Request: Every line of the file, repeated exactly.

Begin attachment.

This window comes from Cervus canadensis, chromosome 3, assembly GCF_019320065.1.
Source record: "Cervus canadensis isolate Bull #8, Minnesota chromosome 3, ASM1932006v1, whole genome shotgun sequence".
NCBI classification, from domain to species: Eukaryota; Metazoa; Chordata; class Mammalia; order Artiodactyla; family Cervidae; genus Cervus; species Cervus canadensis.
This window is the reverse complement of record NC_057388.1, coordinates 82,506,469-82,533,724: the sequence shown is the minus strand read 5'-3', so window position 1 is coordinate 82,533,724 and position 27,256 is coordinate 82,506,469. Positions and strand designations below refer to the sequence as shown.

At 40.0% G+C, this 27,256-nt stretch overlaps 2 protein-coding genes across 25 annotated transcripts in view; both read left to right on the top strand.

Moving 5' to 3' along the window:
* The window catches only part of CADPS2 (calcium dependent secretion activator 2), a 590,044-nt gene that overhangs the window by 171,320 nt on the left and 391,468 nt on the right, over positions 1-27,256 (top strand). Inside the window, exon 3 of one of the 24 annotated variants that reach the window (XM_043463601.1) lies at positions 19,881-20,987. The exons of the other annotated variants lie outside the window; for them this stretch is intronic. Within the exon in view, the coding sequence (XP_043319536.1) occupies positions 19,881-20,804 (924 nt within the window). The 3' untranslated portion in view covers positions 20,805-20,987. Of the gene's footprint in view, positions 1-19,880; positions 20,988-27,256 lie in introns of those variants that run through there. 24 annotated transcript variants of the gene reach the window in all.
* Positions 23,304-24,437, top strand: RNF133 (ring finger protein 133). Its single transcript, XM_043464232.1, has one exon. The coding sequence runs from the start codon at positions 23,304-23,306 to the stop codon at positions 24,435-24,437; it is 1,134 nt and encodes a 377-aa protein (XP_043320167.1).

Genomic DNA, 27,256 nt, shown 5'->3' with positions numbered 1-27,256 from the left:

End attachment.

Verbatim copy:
This window comes from Cervus canadensis, chromosome 3, assembly GCF_019320065.1.
Source record: "Cervus canadensis isolate Bull #8, Minnesota chromosome 3, ASM1932006v1, whole genome shotgun sequence".
NCBI classification, from domain to species: Eukaryota; Metazoa; Chordata; class Mammalia; order Artiodactyla; family Cervidae; genus Cervus; species Cervus canadensis.
This window is the reverse complement of record NC_057388.1, coordinates 82,506,469-82,533,724: the sequence shown is the minus strand read 5'-3', so window position 1 is coordinate 82,533,724 and position 27,256 is coordinate 82,506,469. Positions and strand designations below refer to the sequence as shown.

At 40.0% G+C, this 27,256-nt stretch overlaps 2 protein-coding genes across 25 annotated transcripts in view; both read left to right on the top strand.

Moving 5' to 3' along the window:
* The window catches only part of CADPS2 (calcium dependent secretion activator 2), a 590,044-nt gene that overhangs the window by 171,320 nt on the left and 391,468 nt on the right, over positions 1-27,256 (top strand). Inside the window, exon 3 of one of the 24 annotated variants that reach the window (XM_043463601.1) lies at positions 19,881-20,987. The exons of the other annotated variants lie outside the window; for them this stretch is intronic. Within the exon in view, the coding sequence (XP_043319536.1) occupies positions 19,881-20,804 (924 nt within the window). The 3' untranslated portion in view covers positions 20,805-20,987. Of the gene's footprint in view, positions 1-19,880; positions 20,988-27,256 lie in introns of those variants that run through there. 24 annotated transcript variants of the gene reach the window in all.
* Positions 23,304-24,437, top strand: RNF133 (ring finger protein 133). Its single transcript, XM_043464232.1, has one exon. The coding sequence runs from the start codon at positions 23,304-23,306 to the stop codon at positions 24,435-24,437; it is 1,134 nt and encodes a 377-aa protein (XP_043320167.1).

Genomic DNA, 27,256 nt, shown 5'->3' with positions numbered 1-27,256 from the left: